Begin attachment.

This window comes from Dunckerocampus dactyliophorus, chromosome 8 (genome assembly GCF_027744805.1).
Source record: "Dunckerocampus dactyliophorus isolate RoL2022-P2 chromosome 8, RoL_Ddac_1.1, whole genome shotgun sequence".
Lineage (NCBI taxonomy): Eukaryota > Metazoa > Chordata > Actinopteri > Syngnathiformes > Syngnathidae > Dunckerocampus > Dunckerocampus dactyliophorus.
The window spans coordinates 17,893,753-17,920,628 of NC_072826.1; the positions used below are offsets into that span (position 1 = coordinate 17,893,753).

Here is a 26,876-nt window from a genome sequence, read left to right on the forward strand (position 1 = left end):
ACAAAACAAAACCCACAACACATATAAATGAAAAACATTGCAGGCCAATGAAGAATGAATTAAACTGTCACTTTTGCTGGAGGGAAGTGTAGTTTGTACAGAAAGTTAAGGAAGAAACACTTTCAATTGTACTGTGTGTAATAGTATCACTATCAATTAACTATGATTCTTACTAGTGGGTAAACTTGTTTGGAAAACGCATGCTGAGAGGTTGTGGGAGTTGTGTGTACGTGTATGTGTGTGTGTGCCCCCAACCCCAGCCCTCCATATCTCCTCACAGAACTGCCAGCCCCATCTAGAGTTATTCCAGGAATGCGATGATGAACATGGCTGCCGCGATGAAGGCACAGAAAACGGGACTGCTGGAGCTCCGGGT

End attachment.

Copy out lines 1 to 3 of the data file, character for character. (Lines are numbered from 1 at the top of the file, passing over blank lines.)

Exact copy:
This window comes from Dunckerocampus dactyliophorus, chromosome 8 (genome assembly GCF_027744805.1).
Source record: "Dunckerocampus dactyliophorus isolate RoL2022-P2 chromosome 8, RoL_Ddac_1.1, whole genome shotgun sequence".
Lineage (NCBI taxonomy): Eukaryota > Metazoa > Chordata > Actinopteri > Syngnathiformes > Syngnathidae > Dunckerocampus > Dunckerocampus dactyliophorus.